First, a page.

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Kiplinger's Personal Finance

Kiplinger's Personal Finance September 2019

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Written to help you do a better job of managing your personal and family financial affairs and to help you get more for your money. You get ideas on saving, investing, cutting taxes, making major purchases, advancing your career, buying a home, paying for education, health care and travel, plus much, much more. Special issues cover the latest information about car buying (December) and Mutual Funds (March and September).

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United States
12 Issues

in this issue

3 min.
go ahead, have a latte

Earlier this summer, the Twittersphere was ablaze when CNBC tweeted out a video in which Suze Orman, the tough-love personal finance guru, excoriates millennials who buy coffee every morning. She claims that the daily ritual of going to Starbucks or Peet’s or wherever they get their caffeine fix and paying $1 to $3 a pop endangers their retirement. It is the equivalent of “peeing a million dollars down the drain,” she says. (You can watch the video at CNBC’s “Make It” YouTube channel.) Suze’s style is in-your-face, preachy and prescriptive. In the video, she says coffee you don’t brew at home is a “want,” not a “need”—which is true, but she taunts her audience. “I would not insult myself by wasting money that way,” she shouts at the camera. “And I…

3 min.
we’re in the money

I was disappointed when Money announced it would no longer produce a print magazine—but as a communications professional, I understand the pressures and realities of the digital age. I, too, prefer my print version to carry on business travel or read by the pool. I look forward to devouring your issue as much as (and hopefully more than) I enjoyed reading Money—and continuing to master my financial literacy and the freedom that comes with that preparation. DIANNE BAUMERT-MOYIK MELBOURNE, FLA. Your “From the Editor” column in the August issue was an honest overview of the personal finance industry, a great tribute to your former competitor and a hopeful sign for those of us who still like print! MICHAEL CONFIELD WEST POINT, N.Y. You’re fired! When I hired my adviser, we agreed on a 1% fee of…

3 min.
are you covered for the next disaster?

FEDERAL WEATHER FORECASTS have predicted a “near normal” number of hurricanes for the season that ends November 30. That’s small consolation, though, if you find yourself in the path of one of the nine to 15 named storms predicted to form in the Atlantic this year. And elsewhere in the U.S., other types of natural disasters, from wildfires to floods, continue to inflict billions of dollars in damage to homes and businesses. You can’t control Mother Nature, but you can protect your property. Start by understanding what your homeowners insurance will—and won’t—cover. Damage caused by wind, wind-driven rain, and water that comes in your home through the roof, windows or doors is usually covered by your homeowners insurance policy. But your policy won’t cover water that comes from the ground up. For…

2 min.
a break on inherited iras could disappear

THE SECURE ACT RECENTLY passed by the U.S. House of Representatives is full of retiree-friendly provisions. But when we covered the bill in our July issue (see “Ahead”), we glossed over one not-so-popular provision of the law designed to help pay for them: killing off the “stretch IRA.” This estate-planning tool allows non-spouse heirs to inherit an IRA and “stretch” withdrawals over their life expectancy—meaning that they could leave much of the money in the account to grow tax-deferred for decades. (If it’s a traditional IRA, they’ll pay taxes on the withdrawals; if it’s a Roth, they’ll pay no taxes.) But under the SECURE Act, most younger heirs would have to withdraw the money within 10 years. Lawmakers seemed to believe that IRAs are supposed to be used for retirement, not as…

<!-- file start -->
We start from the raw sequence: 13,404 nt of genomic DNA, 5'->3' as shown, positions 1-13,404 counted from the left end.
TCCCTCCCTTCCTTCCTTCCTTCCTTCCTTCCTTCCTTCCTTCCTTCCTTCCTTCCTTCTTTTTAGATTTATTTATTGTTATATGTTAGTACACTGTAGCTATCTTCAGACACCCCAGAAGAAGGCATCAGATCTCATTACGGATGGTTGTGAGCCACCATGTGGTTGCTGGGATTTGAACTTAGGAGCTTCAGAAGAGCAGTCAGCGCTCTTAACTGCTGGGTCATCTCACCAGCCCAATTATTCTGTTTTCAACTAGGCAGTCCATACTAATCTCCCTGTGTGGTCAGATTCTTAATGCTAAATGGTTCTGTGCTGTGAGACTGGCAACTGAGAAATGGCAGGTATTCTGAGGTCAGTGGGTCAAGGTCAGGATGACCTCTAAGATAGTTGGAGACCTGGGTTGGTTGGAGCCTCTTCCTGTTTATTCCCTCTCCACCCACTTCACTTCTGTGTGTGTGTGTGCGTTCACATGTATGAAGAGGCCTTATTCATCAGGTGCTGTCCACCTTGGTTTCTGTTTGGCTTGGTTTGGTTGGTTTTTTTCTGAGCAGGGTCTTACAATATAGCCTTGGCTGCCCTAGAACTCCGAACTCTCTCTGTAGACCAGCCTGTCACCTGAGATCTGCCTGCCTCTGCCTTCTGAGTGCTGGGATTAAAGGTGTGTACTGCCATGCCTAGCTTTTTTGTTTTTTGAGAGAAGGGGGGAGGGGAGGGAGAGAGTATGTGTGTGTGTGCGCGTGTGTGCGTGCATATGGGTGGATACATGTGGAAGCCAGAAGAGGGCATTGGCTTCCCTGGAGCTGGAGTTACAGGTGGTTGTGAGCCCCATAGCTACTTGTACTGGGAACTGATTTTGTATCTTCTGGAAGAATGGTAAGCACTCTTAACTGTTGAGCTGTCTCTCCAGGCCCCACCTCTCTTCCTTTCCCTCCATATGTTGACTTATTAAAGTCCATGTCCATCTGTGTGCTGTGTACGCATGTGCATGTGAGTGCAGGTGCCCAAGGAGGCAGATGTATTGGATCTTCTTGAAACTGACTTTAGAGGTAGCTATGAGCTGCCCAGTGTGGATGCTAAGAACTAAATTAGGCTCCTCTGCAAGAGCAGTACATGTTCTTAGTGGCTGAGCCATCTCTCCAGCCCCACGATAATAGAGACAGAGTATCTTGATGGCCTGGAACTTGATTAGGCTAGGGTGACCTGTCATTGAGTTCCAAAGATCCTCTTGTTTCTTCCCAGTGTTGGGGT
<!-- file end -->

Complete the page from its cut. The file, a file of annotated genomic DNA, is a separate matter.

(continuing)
3 min.
what your adviser isn’t telling you

Barbara Roper is director of investor protection for the Consumer Federation of America and a member of the Securities and Exchange Commission’s Investor Advisory Committee. What are the main provisions of the SEC rule for brokers, which goes into effect June 30, 2020? In theory, brokers—firms or individuals in the business of selling securities—are supposed to act in the customer’s best interest and are prohibited from placing their interests ahead of the customer’s interests. However, the SEC never defines “best interest.” And the rules are virtually identical to how Finra [the Financial Industry Regulatory Authority] interprets its existing standard for brokers to make “suitable” recommendations. How will brokers handle disclosures and conflicts of interest? They have huge leeway to decide how to comply. They can provide boilerplate, vague disclosures about costs, conflicts…

3 min.
price info is no cure for sticker shock

CHANCES ARE YOU’VE weighed a trip to the doctor based on how poorly you feel as well as how much you will pay the provider. But good luck comparison-shopping. The amounts paid by health insurers for identical services are shrouded in secrecy and can vary widely, even within the same state, metropolitan area or neighborhood (see the graphic below). Because these “contract negotiated rates” are typically the result of intense, closed-door negotiations between individual insurers and health care providers, patients rarely know how much they’ll pay for a procedure or service until after they’ve used it. And with the rise of high-deductible health insurance plans, which require consumers to pay more out of pocket, many patients are feeling the pain of steep, opaque costs. Over the past few years, the Trump administration…